Cannibal Nazis! Our definitive guide to the most notorious movies ever made. I n , home video arrived — a new medium which briefly enjoyed a period beyond the legal purview of the British Board of Film Censors as it was then known , whose influence was confined to public exhibition. For a time video stores — essentially cowboy operations — could rent anything to anyone, unexpurgated and unregulated, and the owners of these establishments were quick to realise that the films with lurid sleeve art and tawdry titles moved off the shelves fastest. This newfound freedom soon spawned a moral panic, spearheaded by a collection of sensation-seeking tabloids, god-bothering zealots, raid-happy coppers and pig-ignorant politicians. In all, 72 films — mostly horror titles — were proscribed on the Video Nasties list, although only 39 were ever successfully prosecuted.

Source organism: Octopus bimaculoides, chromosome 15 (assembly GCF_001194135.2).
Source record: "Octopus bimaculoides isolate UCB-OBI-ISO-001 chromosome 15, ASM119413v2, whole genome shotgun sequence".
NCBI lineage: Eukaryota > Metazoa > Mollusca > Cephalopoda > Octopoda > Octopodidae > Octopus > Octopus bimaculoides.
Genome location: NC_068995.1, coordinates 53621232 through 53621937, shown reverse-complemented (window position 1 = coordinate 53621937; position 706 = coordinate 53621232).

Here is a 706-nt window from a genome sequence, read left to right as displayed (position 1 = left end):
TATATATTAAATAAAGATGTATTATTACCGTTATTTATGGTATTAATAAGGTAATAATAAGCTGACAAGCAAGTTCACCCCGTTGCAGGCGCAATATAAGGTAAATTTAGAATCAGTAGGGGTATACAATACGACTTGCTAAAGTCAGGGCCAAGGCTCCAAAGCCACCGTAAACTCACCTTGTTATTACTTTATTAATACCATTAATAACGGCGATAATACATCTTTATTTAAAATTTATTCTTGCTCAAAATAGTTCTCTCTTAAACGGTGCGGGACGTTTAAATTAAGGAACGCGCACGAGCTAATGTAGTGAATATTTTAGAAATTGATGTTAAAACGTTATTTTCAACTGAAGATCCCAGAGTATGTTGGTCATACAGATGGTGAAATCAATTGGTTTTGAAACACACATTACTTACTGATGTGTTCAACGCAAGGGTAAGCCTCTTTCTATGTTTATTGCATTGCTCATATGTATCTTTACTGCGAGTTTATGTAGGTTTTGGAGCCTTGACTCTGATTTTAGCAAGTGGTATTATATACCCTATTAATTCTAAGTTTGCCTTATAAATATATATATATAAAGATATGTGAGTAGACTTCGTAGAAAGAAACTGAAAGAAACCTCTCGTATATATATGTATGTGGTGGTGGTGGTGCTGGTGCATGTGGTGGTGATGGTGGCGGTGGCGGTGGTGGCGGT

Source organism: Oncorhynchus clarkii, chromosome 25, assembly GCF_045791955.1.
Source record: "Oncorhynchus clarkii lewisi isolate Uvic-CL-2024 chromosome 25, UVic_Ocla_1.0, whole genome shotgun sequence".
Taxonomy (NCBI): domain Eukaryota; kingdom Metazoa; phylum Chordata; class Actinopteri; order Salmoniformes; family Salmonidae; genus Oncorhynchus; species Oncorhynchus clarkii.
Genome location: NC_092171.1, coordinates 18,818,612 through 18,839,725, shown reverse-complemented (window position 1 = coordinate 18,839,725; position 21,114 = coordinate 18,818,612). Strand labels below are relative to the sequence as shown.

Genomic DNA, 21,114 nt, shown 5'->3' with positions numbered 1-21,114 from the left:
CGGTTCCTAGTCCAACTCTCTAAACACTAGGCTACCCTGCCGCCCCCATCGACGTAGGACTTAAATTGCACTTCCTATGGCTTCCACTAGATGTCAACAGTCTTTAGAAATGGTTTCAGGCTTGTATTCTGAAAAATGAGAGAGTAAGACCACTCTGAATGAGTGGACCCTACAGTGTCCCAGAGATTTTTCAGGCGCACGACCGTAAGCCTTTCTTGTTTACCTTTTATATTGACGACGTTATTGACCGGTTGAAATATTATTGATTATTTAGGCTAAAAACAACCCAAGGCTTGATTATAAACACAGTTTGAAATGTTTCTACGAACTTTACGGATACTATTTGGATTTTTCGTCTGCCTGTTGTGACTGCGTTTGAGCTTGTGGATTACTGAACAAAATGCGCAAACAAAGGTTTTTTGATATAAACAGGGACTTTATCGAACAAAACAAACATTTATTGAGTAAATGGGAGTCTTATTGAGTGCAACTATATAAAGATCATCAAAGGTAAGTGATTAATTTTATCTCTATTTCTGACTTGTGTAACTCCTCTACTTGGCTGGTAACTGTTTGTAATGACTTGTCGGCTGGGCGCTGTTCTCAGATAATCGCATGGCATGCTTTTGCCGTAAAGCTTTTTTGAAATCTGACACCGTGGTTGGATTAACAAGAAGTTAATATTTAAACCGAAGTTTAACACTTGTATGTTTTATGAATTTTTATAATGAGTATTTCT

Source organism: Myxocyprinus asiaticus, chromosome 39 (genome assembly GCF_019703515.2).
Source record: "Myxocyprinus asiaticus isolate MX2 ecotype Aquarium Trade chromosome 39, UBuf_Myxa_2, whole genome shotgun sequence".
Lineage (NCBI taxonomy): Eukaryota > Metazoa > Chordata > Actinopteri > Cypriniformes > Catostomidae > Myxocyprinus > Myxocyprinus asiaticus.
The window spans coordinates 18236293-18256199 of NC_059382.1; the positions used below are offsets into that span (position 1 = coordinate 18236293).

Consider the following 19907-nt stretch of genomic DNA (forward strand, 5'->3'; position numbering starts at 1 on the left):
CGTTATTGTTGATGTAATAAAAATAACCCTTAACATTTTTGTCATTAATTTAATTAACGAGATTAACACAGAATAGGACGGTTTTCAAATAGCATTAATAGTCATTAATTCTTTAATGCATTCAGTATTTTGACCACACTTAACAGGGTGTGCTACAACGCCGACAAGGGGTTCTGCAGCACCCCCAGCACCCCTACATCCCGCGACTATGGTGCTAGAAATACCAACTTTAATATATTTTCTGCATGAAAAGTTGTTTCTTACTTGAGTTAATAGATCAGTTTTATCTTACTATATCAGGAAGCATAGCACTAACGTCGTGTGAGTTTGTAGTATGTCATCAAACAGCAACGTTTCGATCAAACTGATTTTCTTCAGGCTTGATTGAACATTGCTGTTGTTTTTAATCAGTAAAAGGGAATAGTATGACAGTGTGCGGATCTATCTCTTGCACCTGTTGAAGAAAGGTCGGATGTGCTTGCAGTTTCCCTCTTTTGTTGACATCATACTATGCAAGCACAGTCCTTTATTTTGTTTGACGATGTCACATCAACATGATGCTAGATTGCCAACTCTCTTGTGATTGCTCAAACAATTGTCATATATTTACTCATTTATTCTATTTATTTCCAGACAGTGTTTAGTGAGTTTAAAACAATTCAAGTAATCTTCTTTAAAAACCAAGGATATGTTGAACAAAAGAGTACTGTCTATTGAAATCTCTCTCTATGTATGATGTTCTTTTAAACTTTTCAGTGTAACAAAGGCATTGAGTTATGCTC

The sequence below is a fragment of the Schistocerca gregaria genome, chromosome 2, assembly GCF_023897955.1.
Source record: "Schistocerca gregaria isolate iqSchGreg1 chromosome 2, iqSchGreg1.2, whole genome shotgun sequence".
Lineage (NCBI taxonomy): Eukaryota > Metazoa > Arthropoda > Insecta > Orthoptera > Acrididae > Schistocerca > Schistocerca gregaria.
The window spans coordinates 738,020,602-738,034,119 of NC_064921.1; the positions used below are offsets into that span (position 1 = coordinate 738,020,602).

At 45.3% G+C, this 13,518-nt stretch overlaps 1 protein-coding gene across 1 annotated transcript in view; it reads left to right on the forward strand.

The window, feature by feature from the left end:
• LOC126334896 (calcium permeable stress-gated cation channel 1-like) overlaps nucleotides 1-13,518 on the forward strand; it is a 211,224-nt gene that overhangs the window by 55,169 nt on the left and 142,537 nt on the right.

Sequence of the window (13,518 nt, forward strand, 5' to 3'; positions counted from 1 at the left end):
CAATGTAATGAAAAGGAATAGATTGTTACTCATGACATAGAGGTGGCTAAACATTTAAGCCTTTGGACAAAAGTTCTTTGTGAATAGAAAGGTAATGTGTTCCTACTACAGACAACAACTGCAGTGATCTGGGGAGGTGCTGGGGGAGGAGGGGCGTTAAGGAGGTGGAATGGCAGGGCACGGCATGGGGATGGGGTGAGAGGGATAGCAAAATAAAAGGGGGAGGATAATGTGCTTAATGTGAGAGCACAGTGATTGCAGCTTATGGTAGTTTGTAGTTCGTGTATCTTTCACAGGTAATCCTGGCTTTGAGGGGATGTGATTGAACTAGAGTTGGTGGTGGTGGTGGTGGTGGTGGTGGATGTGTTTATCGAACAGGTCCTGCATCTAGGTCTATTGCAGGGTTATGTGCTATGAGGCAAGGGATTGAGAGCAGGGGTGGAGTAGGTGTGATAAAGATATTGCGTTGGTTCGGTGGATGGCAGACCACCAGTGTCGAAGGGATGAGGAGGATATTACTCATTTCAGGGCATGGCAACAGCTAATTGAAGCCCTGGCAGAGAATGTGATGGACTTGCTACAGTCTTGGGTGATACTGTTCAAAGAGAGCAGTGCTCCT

Video nasty is a colloquial term popularised  by the National Viewers' and Listeners' Association NVALA in the United Kingdom to refer to a number of films , typically low-budget horror and exploitation films, distributed on video cassette that were criticised for their violent content by the press, social commentators and various religious organisations in the early s. These video releases were not brought before the British Board of Film Classification BBFC due to a loophole in film classification laws that allowed videos to bypass the review process. The resulting uncensored video releases led to public debate concerning the availability of these films to children due to the unregulated nature of the market. Following a campaign led by Mary Whitehouse and the NVALA, prosecutions were commenced against individuals engaged in trades exploiting allegedly obscene videos. To assist local authorities in identifying obscene films, the Director of Public Prosecutions released a list of 72 films the office believed to violate the Obscene Publications Act This list included films that had either been previously acquitted of obscenity or already obtained BBFC certification. In addition, a second list was released that contained an additional 82 titles which were not believed to lead to obscenity convictions but could nonetheless be confiscated under the Act's forfeiture laws.